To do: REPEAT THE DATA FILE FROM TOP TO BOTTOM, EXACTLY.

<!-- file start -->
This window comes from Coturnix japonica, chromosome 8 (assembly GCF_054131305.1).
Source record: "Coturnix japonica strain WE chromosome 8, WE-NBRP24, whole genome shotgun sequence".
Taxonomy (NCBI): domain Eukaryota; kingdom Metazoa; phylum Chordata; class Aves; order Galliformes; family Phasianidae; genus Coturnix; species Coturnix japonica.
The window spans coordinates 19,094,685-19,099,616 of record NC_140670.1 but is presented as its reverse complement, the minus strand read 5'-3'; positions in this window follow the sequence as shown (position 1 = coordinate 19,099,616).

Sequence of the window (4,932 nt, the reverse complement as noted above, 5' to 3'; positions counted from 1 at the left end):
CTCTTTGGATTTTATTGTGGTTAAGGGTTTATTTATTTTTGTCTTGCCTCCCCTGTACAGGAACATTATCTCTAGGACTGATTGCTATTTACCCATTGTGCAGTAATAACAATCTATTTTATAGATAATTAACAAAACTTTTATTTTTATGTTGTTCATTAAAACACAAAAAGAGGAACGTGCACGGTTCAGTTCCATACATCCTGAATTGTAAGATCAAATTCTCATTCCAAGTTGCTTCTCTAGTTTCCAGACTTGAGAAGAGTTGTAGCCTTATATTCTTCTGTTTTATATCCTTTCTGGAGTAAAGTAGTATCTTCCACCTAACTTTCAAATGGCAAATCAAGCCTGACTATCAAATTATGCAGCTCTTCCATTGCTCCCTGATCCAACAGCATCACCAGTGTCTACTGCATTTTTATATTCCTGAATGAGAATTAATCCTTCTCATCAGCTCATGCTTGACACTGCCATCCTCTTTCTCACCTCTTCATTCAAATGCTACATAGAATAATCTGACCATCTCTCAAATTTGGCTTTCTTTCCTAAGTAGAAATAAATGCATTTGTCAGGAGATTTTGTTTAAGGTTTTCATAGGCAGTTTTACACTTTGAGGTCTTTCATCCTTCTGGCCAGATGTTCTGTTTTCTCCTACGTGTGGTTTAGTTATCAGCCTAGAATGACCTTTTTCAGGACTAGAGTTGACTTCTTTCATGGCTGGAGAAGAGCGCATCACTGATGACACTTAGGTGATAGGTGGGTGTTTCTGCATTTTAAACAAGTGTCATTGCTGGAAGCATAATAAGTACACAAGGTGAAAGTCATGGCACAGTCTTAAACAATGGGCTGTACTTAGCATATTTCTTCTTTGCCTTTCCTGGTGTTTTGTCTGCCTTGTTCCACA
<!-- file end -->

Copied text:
This window comes from Coturnix japonica, chromosome 8 (assembly GCF_054131305.1).
Source record: "Coturnix japonica strain WE chromosome 8, WE-NBRP24, whole genome shotgun sequence".
Taxonomy (NCBI): domain Eukaryota; kingdom Metazoa; phylum Chordata; class Aves; order Galliformes; family Phasianidae; genus Coturnix; species Coturnix japonica.
The window spans coordinates 19,094,685-19,099,616 of record NC_140670.1 but is presented as its reverse complement, the minus strand read 5'-3'; positions in this window follow the sequence as shown (position 1 = coordinate 19,099,616).

Sequence of the window (4,932 nt, the reverse complement as noted above, 5' to 3'; positions counted from 1 at the left end):
CTCTTTGGATTTTATTGTGGTTAAGGGTTTATTTATTTTTGTCTTGCCTCCCCTGTACAGGAACATTATCTCTAGGACTGATTGCTATTTACCCATTGTGCAGTAATAACAATCTATTTTATAGATAATTAACAAAACTTTTATTTTTATGTTGTTCATTAAAACACAAAAAGAGGAACGTGCACGGTTCAGTTCCATACATCCTGAATTGTAAGATCAAATTCTCATTCCAAGTTGCTTCTCTAGTTTCCAGACTTGAGAAGAGTTGTAGCCTTATATTCTTCTGTTTTATATCCTTTCTGGAGTAAAGTAGTATCTTCCACCTAACTTTCAAATGGCAAATCAAGCCTGACTATCAAATTATGCAGCTCTTCCATTGCTCCCTGATCCAACAGCATCACCAGTGTCTACTGCATTTTTATATTCCTGAATGAGAATTAATCCTTCTCATCAGCTCATGCTTGACACTGCCATCCTCTTTCTCACCTCTTCATTCAAATGCTACATAGAATAATCTGACCATCTCTCAAATTTGGCTTTCTTTCCTAAGTAGAAATAAATGCATTTGTCAGGAGATTTTGTTTAAGGTTTTCATAGGCAGTTTTACACTTTGAGGTCTTTCATCCTTCTGGCCAGATGTTCTGTTTTCTCCTACGTGTGGTTTAGTTATCAGCCTAGAATGACCTTTTTCAGGACTAGAGTTGACTTCTTTCATGGCTGGAGAAGAGCGCATCACTGATGACACTTAGGTGATAGGTGGGTGTTTCTGCATTTTAAACAAGTGTCATTGCTGGAAGCATAATAAGTACACAAGGTGAAAGTCATGGCACAGTCTTAAACAATGGGCTGTACTTAGCATATTTCTTCTTTGCCTTTCCTGGTGTTTTGTCTGCCTTGTTCCACA